Atmospheric and Geospace Sciences in the U.S.

atmospheric and geospace
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A look at the work of the Atmospheric and Geospace Sciences Division of the U.S. National Science Foundation

The Division of Atmospheric and Geospace Sciences (AGS), part of the U.S. National Science Foundation (NSF), provides funding for research, technology and education connected to the physical, chemical and biological processes that impact the composition and physical phenomena and behaviour between the Sun and the surface of the Earth.

The AGS comprises three sections: the Atmosphere Section, the Geospace Section and the NCAR & Facilities Section.

The Atmosphere Section covers the Atmospheric Chemistry, Climate and Large-scale Dynamics, Paleoclimate, and Physical and Dynamic Meteorology programmes.

The Geospace Section is comprised of the Aeronomy, Magnetospheric Physics, Solar & Heliospheric Physics, Space Weather and Geospace Facilities programmes. The section also runs several cross-programme solicitations, such as Coupling, Energetics & Dynamics of Atmospheric Regions (CEDAR), Geospace Environment Modelling (GEM), Solar, Heliospheric, and INterplanetary Environment (SHINE) and the CubeSat- based Science Missions for Geospace & Atmospheric Research.

The NCAR & Facilities Section has primary oversight for the National Centre for Atmospheric Research (NCAR), one of the NSF’s Federally Funded Research and Development Centres, and also contains the Lower Atmosphere Observing Facilities and educational opportunities programme.

AGS-funded scientists cover a wide range of spatial and temporal scales, from solar coronal mass ejections and the transmission of energy between the Sun and the Earth to molecular precursors of cloud condensation nuclei, and from paleoclimate studies to the rapid development of tornadoes.

These processes can span an array of intellectual ground and AGS partners with other programmes within geosciences and across NSF directorates, as well as with other federal agencies, to help ensure it is funding the best possible science.

The ASG also works to encourage and inspire a diverse new generation by promoting interest in the atmospheric and Geospace sciences, offering educational opportunities and experiences, and supporting early career development, including research education for undergraduates and a Postdoctoral Research Fellowship programme for recent PhDs.

In addition, ASG frequently takes part in NSF-wide initiatives, such as the longstanding Major Research Instrumentation programme.

Examples of ASG-supported research

A recent study published in the journal Science reported that rapid warming in the Arctic is a likely driver of recent extreme weather in the United States.

The findings establish a link between climate change and a phenomenon known as the stratospheric polar vortex, or SPV, disruption. While climate warming is expected to lead to increases in some weather extremes, including heatwaves and precipitation events, it is not widely considered to drive severe winter weather events.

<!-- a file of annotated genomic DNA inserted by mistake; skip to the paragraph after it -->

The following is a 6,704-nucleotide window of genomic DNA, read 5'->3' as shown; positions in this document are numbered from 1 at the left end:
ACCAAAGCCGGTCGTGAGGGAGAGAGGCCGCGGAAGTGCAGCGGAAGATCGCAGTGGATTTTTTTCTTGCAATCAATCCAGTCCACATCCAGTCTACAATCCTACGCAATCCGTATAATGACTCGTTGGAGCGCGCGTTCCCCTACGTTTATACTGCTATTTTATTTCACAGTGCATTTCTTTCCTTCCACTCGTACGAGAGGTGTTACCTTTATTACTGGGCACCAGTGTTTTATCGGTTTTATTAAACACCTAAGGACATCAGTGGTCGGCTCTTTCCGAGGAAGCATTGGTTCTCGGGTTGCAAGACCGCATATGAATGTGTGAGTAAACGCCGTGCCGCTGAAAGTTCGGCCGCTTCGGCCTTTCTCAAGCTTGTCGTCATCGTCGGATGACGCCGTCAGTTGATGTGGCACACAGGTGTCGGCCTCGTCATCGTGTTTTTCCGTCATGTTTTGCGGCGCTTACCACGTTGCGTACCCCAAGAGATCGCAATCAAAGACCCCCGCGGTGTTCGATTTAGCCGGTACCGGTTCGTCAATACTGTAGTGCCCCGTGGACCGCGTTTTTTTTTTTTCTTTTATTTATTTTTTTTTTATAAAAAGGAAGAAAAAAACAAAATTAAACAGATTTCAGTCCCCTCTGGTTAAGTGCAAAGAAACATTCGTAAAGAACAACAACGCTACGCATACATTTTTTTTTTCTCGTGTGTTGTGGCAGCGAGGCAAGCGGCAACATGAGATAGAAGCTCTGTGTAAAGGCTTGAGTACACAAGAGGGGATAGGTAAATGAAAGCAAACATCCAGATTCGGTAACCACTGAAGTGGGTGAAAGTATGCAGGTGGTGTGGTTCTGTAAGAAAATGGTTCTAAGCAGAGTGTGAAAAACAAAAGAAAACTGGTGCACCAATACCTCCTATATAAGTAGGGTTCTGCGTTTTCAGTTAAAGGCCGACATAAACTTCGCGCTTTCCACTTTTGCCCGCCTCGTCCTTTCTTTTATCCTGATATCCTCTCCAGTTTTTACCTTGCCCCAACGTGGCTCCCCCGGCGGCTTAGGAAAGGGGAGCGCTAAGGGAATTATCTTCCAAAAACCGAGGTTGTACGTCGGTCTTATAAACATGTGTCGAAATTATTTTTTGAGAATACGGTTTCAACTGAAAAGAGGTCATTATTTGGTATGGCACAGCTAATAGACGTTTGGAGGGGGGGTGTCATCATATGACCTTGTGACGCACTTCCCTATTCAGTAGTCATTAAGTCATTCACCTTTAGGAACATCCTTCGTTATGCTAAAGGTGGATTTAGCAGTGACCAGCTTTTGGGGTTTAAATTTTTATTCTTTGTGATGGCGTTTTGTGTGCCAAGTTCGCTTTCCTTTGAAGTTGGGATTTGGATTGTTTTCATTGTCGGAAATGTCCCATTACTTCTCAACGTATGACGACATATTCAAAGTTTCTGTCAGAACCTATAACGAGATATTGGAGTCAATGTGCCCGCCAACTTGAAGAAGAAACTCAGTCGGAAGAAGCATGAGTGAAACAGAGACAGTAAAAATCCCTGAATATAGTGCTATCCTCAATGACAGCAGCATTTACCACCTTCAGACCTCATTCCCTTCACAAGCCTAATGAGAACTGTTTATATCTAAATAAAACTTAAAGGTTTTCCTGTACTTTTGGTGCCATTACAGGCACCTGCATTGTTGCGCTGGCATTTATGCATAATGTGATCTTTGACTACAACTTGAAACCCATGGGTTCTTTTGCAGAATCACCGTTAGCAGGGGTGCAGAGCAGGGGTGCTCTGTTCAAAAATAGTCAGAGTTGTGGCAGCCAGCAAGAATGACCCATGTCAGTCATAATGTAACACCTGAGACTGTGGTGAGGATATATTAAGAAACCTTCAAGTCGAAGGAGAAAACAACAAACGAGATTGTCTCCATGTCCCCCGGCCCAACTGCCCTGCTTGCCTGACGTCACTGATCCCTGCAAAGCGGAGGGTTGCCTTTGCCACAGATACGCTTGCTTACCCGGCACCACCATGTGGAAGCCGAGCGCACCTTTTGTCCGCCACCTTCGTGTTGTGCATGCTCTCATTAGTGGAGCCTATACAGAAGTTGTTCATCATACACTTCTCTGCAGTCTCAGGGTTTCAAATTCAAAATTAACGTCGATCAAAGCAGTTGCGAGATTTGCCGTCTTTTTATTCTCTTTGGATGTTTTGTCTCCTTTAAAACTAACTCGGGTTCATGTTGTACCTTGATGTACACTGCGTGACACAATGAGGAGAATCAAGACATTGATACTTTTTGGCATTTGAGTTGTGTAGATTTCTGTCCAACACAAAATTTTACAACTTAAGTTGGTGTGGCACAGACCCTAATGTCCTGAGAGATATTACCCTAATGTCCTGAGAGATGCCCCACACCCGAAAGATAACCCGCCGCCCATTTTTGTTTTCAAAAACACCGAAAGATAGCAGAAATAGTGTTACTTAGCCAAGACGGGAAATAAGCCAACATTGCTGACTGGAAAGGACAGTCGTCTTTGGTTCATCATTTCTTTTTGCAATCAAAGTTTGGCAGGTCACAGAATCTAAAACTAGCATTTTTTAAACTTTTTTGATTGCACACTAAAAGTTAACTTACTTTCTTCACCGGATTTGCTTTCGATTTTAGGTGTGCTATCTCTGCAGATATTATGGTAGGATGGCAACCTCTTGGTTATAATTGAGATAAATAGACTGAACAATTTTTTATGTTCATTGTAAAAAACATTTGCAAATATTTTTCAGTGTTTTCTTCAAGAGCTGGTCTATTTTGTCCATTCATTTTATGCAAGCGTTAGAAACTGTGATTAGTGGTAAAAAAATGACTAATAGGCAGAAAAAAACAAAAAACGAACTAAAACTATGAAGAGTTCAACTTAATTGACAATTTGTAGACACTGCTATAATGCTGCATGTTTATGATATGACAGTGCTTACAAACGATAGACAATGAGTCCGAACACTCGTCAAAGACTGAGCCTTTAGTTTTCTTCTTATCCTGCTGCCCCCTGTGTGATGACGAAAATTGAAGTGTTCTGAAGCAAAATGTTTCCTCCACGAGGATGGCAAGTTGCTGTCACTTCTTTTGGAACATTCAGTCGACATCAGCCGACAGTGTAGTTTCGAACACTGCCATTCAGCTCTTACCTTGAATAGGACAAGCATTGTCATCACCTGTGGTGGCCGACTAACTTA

“AGS-funded scientists cover a wide range of spatial and temporal scales, from solar coronal mass ejections and the transmission of energy between the Sun and the Earth to molecular precursors of cloud condensation nuclei, and from paleoclimate studies to the rapid development of tornadoes.”

However, contrary to model predictions, winter weather extremes across the Northern Hemisphere – intense snowfall events and anomalous cold snaps – are reportedly becoming more frequent. One notable example is the U.S. Southern Plains “cold wave” of February 2021, which resulted in the collapse of the Texas energy grid and record damages estimated at nearly $200 billion.

It is hypothesised that accelerated warming in the Arctic, also known as Arctic amplification or AA, is driving these events by disrupting the Arctic SPV – an atmospheric feature defined by the strong westerly winds that encircle the Arctic and normally keep its cold air contained.

Whether AA and its impact on the SPV variability are linked to recent winter weather extremes has been unclear. Atmospheric scientist Judah Cohen of Atmospheric and Environmental Research and the Massachusetts Institute of Technology and his colleagues combined observational analyses of the SPV over the last 40 years with new climate model experiments.

These experiments revealed a link that implicates rapid Arctic warming and its effects, namely sea ice loss and increased Eurasian snow cover, with SPV disruption and the increased frequency of extreme mid-latitude winter weather.

In addition, research published in Global & Planetary Change found that mountaintop glacier ice in the tropics of all four hemispheres covers significantly less area – in one case as much as 93% less – than it did just 50 years ago, while a Stanford University-led study published in Science has revealed the physical mechanism behind plumes of ice and water vapour that form above most of the world’s most violent tornadoes.

Elsewhere, modelling by Oregon State University showed that human-caused wildfire ignitions in central Oregon are expected to remain steady over the next four decades, while lightning-caused ignitions are expected to decline. However, the average size of blaze from either cause is expected to increase.

The research, published in Environmental Research Letters, is expected to help local decision-makers understand how a changing climate might affect fire regimes and inform fire preparedness, prevention and restrictions.

These are just a few examples of the wide-ranging research projects funded by ASG as part of its mission to enable new discoveries, support a more diverse scientific workforce and contribute to a more prosperous and sustainable future.


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